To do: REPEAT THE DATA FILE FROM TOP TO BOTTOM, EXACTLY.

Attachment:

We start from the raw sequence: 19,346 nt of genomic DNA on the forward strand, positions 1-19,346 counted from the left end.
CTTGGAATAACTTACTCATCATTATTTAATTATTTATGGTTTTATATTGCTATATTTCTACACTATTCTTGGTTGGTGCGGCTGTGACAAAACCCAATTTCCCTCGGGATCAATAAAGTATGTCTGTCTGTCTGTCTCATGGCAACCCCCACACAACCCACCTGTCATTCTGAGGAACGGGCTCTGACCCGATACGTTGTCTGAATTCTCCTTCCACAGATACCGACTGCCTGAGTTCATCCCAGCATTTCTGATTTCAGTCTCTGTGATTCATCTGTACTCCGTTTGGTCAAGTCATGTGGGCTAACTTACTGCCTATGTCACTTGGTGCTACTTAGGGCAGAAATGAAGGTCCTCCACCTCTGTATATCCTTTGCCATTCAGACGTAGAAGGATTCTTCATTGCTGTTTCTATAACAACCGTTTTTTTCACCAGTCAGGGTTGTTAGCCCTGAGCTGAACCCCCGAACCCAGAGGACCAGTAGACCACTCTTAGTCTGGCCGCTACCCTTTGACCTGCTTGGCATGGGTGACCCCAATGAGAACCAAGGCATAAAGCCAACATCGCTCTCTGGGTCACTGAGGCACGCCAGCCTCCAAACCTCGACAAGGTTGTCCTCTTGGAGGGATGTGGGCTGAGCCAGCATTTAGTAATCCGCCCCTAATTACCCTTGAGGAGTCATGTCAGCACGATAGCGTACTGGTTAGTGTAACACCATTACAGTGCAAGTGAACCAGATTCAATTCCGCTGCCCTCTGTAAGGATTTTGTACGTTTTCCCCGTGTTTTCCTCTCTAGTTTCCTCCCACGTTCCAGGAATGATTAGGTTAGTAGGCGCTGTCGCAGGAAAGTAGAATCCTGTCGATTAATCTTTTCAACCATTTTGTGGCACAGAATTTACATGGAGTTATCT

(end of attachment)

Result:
We start from the raw sequence: 19,346 nt of genomic DNA on the forward strand, positions 1-19,346 counted from the left end.
CTTGGAATAACTTACTCATCATTATTTAATTATTTATGGTTTTATATTGCTATATTTCTACACTATTCTTGGTTGGTGCGGCTGTGACAAAACCCAATTTCCCTCGGGATCAATAAAGTATGTCTGTCTGTCTGTCTCATGGCAACCCCCACACAACCCACCTGTCATTCTGAGGAACGGGCTCTGACCCGATACGTTGTCTGAATTCTCCTTCCACAGATACCGACTGCCTGAGTTCATCCCAGCATTTCTGATTTCAGTCTCTGTGATTCATCTGTACTCCGTTTGGTCAAGTCATGTGGGCTAACTTACTGCCTATGTCACTTGGTGCTACTTAGGGCAGAAATGAAGGTCCTCCACCTCTGTATATCCTTTGCCATTCAGACGTAGAAGGATTCTTCATTGCTGTTTCTATAACAACCGTTTTTTTCACCAGTCAGGGTTGTTAGCCCTGAGCTGAACCCCCGAACCCAGAGGACCAGTAGACCACTCTTAGTCTGGCCGCTACCCTTTGACCTGCTTGGCATGGGTGACCCCAATGAGAACCAAGGCATAAAGCCAACATCGCTCTCTGGGTCACTGAGGCACGCCAGCCTCCAAACCTCGACAAGGTTGTCCTCTTGGAGGGATGTGGGCTGAGCCAGCATTTAGTAATCCGCCCCTAATTACCCTTGAGGAGTCATGTCAGCACGATAGCGTACTGGTTAGTGTAACACCATTACAGTGCAAGTGAACCAGATTCAATTCCGCTGCCCTCTGTAAGGATTTTGTACGTTTTCCCCGTGTTTTCCTCTCTAGTTTCCTCCCACGTTCCAGGAATGATTAGGTTAGTAGGCGCTGTCGCAGGAAAGTAGAATCCTGTCGATTAATCTTTTCAACCATTTTGTGGCACAGAATTTACATGGAGTTATCT